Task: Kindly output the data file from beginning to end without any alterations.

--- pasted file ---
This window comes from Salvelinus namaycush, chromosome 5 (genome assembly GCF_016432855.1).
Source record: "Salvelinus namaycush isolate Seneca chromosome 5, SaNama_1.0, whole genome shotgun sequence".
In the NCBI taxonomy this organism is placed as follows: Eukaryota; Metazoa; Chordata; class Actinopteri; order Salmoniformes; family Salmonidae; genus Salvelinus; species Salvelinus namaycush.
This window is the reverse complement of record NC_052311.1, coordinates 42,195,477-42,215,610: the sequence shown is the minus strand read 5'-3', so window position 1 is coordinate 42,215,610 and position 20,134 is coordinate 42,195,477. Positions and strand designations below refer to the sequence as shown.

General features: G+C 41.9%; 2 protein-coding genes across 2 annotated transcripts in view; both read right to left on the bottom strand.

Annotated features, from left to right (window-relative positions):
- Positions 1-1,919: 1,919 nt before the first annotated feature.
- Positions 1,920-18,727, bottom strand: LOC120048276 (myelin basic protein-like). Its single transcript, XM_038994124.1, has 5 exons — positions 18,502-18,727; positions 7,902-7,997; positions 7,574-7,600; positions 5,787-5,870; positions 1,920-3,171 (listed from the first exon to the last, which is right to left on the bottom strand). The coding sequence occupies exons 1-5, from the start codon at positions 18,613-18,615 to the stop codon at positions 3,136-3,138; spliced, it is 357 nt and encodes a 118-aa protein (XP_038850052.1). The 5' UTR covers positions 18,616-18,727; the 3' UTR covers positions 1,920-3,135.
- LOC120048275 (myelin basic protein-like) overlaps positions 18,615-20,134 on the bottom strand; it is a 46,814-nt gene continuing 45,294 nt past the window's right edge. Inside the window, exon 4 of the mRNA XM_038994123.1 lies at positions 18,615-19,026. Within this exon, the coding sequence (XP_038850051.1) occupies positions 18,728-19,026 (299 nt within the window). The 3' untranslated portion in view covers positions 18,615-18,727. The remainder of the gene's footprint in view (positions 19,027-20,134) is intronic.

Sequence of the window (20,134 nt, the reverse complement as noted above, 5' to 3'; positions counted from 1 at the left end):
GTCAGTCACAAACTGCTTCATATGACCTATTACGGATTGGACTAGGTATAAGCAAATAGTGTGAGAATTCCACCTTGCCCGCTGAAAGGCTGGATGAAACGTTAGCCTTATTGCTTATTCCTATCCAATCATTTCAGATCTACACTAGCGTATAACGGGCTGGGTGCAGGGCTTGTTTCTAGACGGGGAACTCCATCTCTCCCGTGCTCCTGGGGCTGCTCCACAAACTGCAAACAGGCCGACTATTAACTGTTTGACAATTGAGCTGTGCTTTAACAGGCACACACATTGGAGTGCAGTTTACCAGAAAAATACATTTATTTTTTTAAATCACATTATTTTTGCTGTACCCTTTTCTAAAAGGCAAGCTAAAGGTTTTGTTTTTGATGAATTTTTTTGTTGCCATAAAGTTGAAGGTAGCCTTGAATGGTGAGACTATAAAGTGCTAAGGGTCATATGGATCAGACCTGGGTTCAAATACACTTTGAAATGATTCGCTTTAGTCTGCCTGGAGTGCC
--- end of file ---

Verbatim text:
This window comes from Salvelinus namaycush, chromosome 5 (genome assembly GCF_016432855.1).
Source record: "Salvelinus namaycush isolate Seneca chromosome 5, SaNama_1.0, whole genome shotgun sequence".
In the NCBI taxonomy this organism is placed as follows: Eukaryota; Metazoa; Chordata; class Actinopteri; order Salmoniformes; family Salmonidae; genus Salvelinus; species Salvelinus namaycush.
This window is the reverse complement of record NC_052311.1, coordinates 42,195,477-42,215,610: the sequence shown is the minus strand read 5'-3', so window position 1 is coordinate 42,215,610 and position 20,134 is coordinate 42,195,477. Positions and strand designations below refer to the sequence as shown.

General features: G+C 41.9%; 2 protein-coding genes across 2 annotated transcripts in view; both read right to left on the bottom strand.

Annotated features, from left to right (window-relative positions):
- Positions 1-1,919: 1,919 nt before the first annotated feature.
- Positions 1,920-18,727, bottom strand: LOC120048276 (myelin basic protein-like). Its single transcript, XM_038994124.1, has 5 exons — positions 18,502-18,727; positions 7,902-7,997; positions 7,574-7,600; positions 5,787-5,870; positions 1,920-3,171 (listed from the first exon to the last, which is right to left on the bottom strand). The coding sequence occupies exons 1-5, from the start codon at positions 18,613-18,615 to the stop codon at positions 3,136-3,138; spliced, it is 357 nt and encodes a 118-aa protein (XP_038850052.1). The 5' UTR covers positions 18,616-18,727; the 3' UTR covers positions 1,920-3,135.
- LOC120048275 (myelin basic protein-like) overlaps positions 18,615-20,134 on the bottom strand; it is a 46,814-nt gene continuing 45,294 nt past the window's right edge. Inside the window, exon 4 of the mRNA XM_038994123.1 lies at positions 18,615-19,026. Within this exon, the coding sequence (XP_038850051.1) occupies positions 18,728-19,026 (299 nt within the window). The 3' untranslated portion in view covers positions 18,615-18,727. The remainder of the gene's footprint in view (positions 19,027-20,134) is intronic.

Sequence of the window (20,134 nt, the reverse complement as noted above, 5' to 3'; positions counted from 1 at the left end):
GTCAGTCACAAACTGCTTCATATGACCTATTACGGATTGGACTAGGTATAAGCAAATAGTGTGAGAATTCCACCTTGCCCGCTGAAAGGCTGGATGAAACGTTAGCCTTATTGCTTATTCCTATCCAATCATTTCAGATCTACACTAGCGTATAACGGGCTGGGTGCAGGGCTTGTTTCTAGACGGGGAACTCCATCTCTCCCGTGCTCCTGGGGCTGCTCCACAAACTGCAAACAGGCCGACTATTAACTGTTTGACAATTGAGCTGTGCTTTAACAGGCACACACATTGGAGTGCAGTTTACCAGAAAAATACATTTATTTTTTTAAATCACATTATTTTTGCTGTACCCTTTTCTAAAAGGCAAGCTAAAGGTTTTGTTTTTGATGAATTTTTTTGTTGCCATAAAGTTGAAGGTAGCCTTGAATGGTGAGACTATAAAGTGCTAAGGGTCATATGGATCAGACCTGGGTTCAAATACACTTTGAAATGATTCGCTTTAGTCTGCCTGGAGTGCC